It might have been fate that Carol Ross lost her 1.5-carat diamond ring last week. Her temporary loss led to a special connection with a Clearwater woman.
The ring, worth about $1,500, fell off her pinky finger Wednesday outside the Albertsons grocery on East Bay Drive in Largo. She had gone there about 11 a.m. to buy fruit, she said.
Ross then went to visit her mother in Clearwater. And just after noon, "I looked and said, "My ring's gone,'
" she said.
Her husband, Robert, had given it to her on their sixth wedding anniversary in 1979, just after the couple moved to Clearwater.
At the time, Mrs. Ross yearned for the streets of her hometown Boston and missed her family, she said. Robert Ross said he paid $1,000 for the ring at an estate sale in Tampa.
"He had to do something to lift my spirits," Mrs. Ross said.
But Wednesday, her husband told her he doubted anyone would return the ring, said Mrs. Ross, 54.
She didn't believe that, though. She told him, "Nope, I've got two angels on my shoulders."
One of them was 64-year-old Joan Jones, a woman with whom Ross has a few things in common.
Jones' husband, who died in January, also was named Robert. On July 23, Robert Jones would have been 72. On Wednesday, Robert Ross turned 64.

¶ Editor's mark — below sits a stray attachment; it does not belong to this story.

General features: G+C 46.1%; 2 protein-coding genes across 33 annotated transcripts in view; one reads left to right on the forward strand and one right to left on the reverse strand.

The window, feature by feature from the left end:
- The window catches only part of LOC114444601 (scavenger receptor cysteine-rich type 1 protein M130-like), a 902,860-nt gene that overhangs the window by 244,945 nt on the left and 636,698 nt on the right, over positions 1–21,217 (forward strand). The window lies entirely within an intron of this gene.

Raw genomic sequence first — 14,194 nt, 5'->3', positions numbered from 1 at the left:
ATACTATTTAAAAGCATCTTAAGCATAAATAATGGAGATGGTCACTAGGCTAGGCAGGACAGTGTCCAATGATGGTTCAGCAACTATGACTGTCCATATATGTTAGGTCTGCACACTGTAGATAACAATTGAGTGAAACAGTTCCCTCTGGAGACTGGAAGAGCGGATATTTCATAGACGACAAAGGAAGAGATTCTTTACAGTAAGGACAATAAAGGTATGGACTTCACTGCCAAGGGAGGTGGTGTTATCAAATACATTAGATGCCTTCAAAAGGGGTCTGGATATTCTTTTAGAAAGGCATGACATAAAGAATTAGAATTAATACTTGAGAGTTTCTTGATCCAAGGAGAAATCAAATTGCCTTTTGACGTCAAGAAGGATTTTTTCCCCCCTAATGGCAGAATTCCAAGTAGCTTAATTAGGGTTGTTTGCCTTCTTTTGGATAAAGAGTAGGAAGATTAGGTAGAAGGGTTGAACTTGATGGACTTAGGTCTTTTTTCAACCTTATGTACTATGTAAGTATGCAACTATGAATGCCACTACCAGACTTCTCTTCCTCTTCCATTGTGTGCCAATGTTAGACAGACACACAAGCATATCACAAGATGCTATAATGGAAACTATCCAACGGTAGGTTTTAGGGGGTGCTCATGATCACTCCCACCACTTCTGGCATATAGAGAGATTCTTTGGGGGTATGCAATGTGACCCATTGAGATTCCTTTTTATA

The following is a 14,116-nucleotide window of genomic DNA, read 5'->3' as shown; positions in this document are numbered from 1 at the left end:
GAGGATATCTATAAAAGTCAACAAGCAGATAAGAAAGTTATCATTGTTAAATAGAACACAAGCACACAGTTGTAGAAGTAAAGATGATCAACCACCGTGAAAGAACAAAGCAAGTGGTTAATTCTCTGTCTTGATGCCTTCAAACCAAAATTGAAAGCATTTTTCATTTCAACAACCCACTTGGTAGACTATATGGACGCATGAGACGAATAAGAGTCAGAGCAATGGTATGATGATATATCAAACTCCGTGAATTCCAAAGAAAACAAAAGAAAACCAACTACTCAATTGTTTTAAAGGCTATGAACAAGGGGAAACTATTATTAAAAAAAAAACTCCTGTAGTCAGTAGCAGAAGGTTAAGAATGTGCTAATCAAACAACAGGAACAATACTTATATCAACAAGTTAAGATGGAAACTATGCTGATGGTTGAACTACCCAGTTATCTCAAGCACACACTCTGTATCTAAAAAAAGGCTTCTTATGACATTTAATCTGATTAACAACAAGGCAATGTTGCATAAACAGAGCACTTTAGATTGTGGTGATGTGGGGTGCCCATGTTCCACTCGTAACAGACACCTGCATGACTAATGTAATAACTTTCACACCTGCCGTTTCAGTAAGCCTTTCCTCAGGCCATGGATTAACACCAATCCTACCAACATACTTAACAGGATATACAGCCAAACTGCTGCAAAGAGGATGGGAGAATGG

Both women are new volunteers for Hospice of the Florida Suncoast. Jones works in the organization's thrift store on Missouri Avenue in Clearwater, and Ross soon will work in the main office on East Bay Drive in Largo.
"I'm sure we'll be talking more," Jones said after Ross paid her a visit Wednesday. The two met at Jones' home in Southgate Mobile Home Park on U.S. 19 Wednesday afternoon. They talked and learned what they have in common.
Jones had found the ring on the ground outside Albertsons about the same time it was discovered missing.
"When I looked at it, I knew it had to be a pretty good ring," Jones said.
Ross said the ring is an antique that was made in Europe.
Jones turned it in to managers at Albertsons and says she never thought about keeping it.
"I was just thinking about the person who lost it," she said.
She gave store managers her name, address and phone number, so that if no one claimed the ring, she could run a newspaper ad seeking the owner, Jones said.
Ross returned to Albertsons to retrace her steps. A worker asked what she was looking for, then said a woman had just turned in a diamond ring.
"I just said, "Praise God,' " Ross said. "I can't believe this."
"I was so happy that she got the ring back, especially when I found out it had sentimental value," Jones said.
As a reward, Ross gave Jones $50 and a replica of the ring she had lost.
Sentiment is something Jones can relate to these days. This was the first birthday in her 17-year marriage she could not share with her husband, she said. Finding the ring must have been fate, she said.
In her husband's absence, she felt especially good to give back a special anniversary memento for the Rosses.